# Separable Differential Equations Problems

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• Aug 28th 2010, 02:10 AM
Paymemoney
Separable Differential Equations Problems
Hi
The following questions i need help on:
Solve the Differential Equations
1)$\displaystyle \frac{x}{y} * \frac{dy}{dx} + \frac{3x^2}{(1+x^2)}=0$

$\displaystyle \frac{dy}{dx} = \frac{-3x^2}{(1+x^2)}*\frac{x}{y}$

$\displaystyle \frac{dy}{dx} = \frac{-3x^2}{x(1+x^2)}$

$\displaystyle \frac{dy}{dx} = \frac{-3x^2y}{x+x^3)}$

$\displaystyle \frac{dy}{dx} = \frac{x^2(-3y}{x(1+x^2)}$

$\displaystyle \frac{dy}{dx} = \frac{x(-3y)}{(1+x^2)}$

$\displaystyle \frac{1}{-3y} * \frac{dy}{dx} = \frac{x}{(1+x^2)}$

$\displaystyle u=1+x^2$
$\displaystyle du=2xdx$

$\displaystyle \frac{-1}{3}ln|y| = \int \frac{1}{u} * \frac{du}{2}$

$\displaystyle \frac{-1}{3}ln|y| = \frac{1}{2} \int \frac{1}{u}$

$\displaystyle \frac{-1}{3}ln|y| = \frac{1}{2}ln|x^2+1|$

$\displaystyle -ln|y| = ln|(x^2+1)^\frac{3}{2}|$

$\displaystyle y = -e^{ln|(x^2+1)^\frac{3}{2}|+C}$

$\displaystyle A=-e^C$

$\displaystyle y = Ae^{ln|(x^2+1)^\frac{3}{2}|}$

2)$\displaystyle \frac{dy}{dx} = y^2cos2x$

$\displaystyle \int \frac{1}{y^2} dy = \int cos2xdx$

u=2x du=2 dx

$\displaystyle \frac{-1}{y} = \frac{1}{2} \int cos(u) du$

$\displaystyle \frac{-1}{y} = \frac{1}{2}sin(u) + C$

$\displaystyle \frac{-2}{y} = sin(u) + C$

$\displaystyle y = \frac{-2}{sin2x + C}$

3)$\displaystyle \frac{dy}{dx} =\frac{y^2-1}{x}$

$\displaystyle \int \frac{1}{y^2-1} dy = \int \frac{1}{x} dx$

what should i do next?

i tried $\displaystyle coth^{-1}$ but that didn't work.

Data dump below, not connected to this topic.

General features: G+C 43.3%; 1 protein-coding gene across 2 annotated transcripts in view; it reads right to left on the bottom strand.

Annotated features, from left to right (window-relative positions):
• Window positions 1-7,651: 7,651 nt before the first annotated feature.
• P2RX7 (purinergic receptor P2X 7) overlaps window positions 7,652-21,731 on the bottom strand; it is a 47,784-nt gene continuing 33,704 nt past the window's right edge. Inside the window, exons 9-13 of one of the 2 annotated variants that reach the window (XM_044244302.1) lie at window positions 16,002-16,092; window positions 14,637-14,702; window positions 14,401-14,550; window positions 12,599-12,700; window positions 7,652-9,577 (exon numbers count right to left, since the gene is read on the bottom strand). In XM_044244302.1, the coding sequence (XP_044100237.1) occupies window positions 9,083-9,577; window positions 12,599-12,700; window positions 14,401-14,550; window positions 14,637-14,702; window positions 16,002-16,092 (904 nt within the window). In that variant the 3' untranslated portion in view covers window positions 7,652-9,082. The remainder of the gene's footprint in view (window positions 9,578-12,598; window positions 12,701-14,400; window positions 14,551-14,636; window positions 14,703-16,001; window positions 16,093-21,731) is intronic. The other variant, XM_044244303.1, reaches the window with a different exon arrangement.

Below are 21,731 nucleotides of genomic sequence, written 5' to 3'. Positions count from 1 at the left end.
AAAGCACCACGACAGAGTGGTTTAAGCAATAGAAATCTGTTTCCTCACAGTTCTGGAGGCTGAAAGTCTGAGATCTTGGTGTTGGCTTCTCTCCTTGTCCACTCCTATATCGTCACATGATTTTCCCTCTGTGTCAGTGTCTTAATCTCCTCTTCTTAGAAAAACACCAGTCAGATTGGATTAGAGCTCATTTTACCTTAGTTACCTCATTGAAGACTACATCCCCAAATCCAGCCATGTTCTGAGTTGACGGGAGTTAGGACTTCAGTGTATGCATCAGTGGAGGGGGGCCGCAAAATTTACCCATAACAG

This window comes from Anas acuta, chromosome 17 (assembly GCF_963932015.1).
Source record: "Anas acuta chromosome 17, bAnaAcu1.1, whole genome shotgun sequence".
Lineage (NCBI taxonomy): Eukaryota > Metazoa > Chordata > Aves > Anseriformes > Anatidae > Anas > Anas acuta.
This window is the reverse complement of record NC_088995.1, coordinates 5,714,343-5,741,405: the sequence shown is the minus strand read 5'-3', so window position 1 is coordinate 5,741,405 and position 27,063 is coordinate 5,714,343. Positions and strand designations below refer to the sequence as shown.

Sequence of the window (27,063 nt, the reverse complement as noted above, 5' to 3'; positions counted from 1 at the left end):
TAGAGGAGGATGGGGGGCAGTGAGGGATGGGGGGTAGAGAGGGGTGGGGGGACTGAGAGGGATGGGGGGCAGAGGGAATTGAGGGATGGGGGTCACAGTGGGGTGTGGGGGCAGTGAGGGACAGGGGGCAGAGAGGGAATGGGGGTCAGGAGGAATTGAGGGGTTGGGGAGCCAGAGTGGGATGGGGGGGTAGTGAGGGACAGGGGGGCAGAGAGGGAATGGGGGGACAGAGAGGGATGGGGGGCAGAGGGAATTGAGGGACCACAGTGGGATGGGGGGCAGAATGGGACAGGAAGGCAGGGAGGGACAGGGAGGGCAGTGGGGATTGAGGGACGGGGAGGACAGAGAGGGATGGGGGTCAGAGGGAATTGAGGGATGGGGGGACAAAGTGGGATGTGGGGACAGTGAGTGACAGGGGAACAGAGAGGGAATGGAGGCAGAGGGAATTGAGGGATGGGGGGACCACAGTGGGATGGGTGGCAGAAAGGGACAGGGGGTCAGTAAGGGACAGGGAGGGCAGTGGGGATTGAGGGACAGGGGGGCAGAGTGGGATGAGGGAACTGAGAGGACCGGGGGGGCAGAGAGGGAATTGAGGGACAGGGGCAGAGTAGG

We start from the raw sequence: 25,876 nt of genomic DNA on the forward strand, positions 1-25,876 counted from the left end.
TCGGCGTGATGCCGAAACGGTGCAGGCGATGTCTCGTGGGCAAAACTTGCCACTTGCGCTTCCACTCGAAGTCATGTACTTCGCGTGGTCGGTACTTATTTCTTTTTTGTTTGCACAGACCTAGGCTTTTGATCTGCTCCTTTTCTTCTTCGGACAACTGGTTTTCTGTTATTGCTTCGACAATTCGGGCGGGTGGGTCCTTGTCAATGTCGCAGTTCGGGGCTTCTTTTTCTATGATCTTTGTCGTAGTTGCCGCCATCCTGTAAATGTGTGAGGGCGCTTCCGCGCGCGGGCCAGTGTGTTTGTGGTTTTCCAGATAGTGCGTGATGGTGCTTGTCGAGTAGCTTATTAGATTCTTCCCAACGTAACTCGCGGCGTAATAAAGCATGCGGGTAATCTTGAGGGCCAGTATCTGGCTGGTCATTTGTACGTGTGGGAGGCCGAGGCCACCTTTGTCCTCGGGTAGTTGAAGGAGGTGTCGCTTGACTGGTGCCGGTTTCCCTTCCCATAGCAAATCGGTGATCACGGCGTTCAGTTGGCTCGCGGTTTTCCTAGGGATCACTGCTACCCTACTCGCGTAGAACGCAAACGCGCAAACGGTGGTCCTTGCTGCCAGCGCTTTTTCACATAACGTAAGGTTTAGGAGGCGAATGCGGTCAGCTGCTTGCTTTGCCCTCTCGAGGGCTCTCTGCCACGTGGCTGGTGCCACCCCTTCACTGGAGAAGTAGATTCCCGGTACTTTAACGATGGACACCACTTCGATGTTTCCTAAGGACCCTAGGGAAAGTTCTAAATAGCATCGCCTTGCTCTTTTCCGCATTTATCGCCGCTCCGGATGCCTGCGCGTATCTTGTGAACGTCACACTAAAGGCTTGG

P.S
• Aug 28th 2010, 02:18 AM
Quote:

Originally Posted by Paymemoney
Hi
The following questions i need help on:
Solve the Differential Equations
1)$\displaystyle \frac{x}{y} * \frac{dy}{dx} + \frac{3x^2}{(1+x^2)}=0$

$\displaystyle \frac{dy}{dx} = \frac{-3x^2}{(1+x^2)}*\frac{x}{y}$

$\displaystyle \frac{dy}{dx} = \frac{-3x^2}{x(1+x^2)}$

$\displaystyle \frac{dy}{dx} = \frac{-3x^2y}{x+x^3)}$

$\displaystyle \frac{dy}{dx} = \frac{x^2(-3y}{x(1+x^2)}$

$\displaystyle \frac{dy}{dx} = \frac{x(-3y)}{(1+x^2)}$

$\displaystyle \frac{1}{-3y} * \frac{dy}{dx} = \frac{x}{(1+x^2)}$

$\displaystyle u=1+x^2$
$\displaystyle du=2xdx$

$\displaystyle \frac{-1}{3}ln|y| = \int \frac{1}{u} * \frac{du}{2}$

$\displaystyle \frac{-1}{3}ln|y| = \frac{1}{2} \int \frac{1}{u}$

$\displaystyle \frac{-1}{3}ln|y| = \frac{1}{2}ln|x^2+1|$

$\displaystyle -ln|y| = ln|(x^2+1)^\frac{3}{2}|$

$\displaystyle y = -e^{ln|(x^2+1)^\frac{3}{2}|+C}$

$\displaystyle A=-e^C$

$\displaystyle y = Ae^{ln|(x^2+1)^\frac{3}{2}|}$

2)$\displaystyle \frac{dy}{dx} = y^2cos2x$

$\displaystyle \int \frac{1}{y^2} dy = \int cos2xdx$

u=2x du=2 dx

$\displaystyle \frac{-1}{y} = \frac{1}{2} \int cos(u) du$

$\displaystyle \frac{-1}{y} = \frac{1}{2}sin(u) + C$

$\displaystyle \frac{-2}{y} = sin(u) + C$

$\displaystyle y = \frac{-2}{sin2x + C}$

3)$\displaystyle \frac{dy}{dx} =\frac{y^2-1}{x}$

$\displaystyle \int \frac{1}{y^2-1} dy = \int \frac{1}{x} dx$

what should i do next?

i tried $\displaystyle coth^{-1}$ but that didn't work.

P.S

For(3), let $\displaystyle y=\sin \theta$

Are you having problems with the rest of the questions or you want to verify the answers?
• Aug 28th 2010, 03:48 AM
Paymemoney
question 1) and 2) are incorrect according to the book's answers.

The book's answers say the following:

1) $\displaystyle y= \frac{C}{(x+x^2)^{\frac{3}{2}}}$

2) $\displaystyle y=\frac{2}{C-sin(2x)}$
• Aug 29th 2010, 11:48 PM
Paymemoney
can anyone help me??
• Aug 30th 2010, 01:33 AM
raj007
$\displaystyle \int(\frac{dy}{y^2 -1}) = \int(\frac{dx}{x})$

$\displaystyle \int(\frac{\frac{y + 1}{2} - \frac{(y - 1)}{2}}{(y + 1)(y - 1)})dy = log|x| + log|c|$

$\displaystyle \frac{log(y - 1) - log(y + 1)}{2} = log|cx|\\$

$\displaystyle log|\frac{y - 1}{y + 1}| = log|x^2.k|$

so

$\displaystyle \frac{k(y-1)}{(y + 1)} = x^2$
• Aug 30th 2010, 02:46 AM
Ackbeet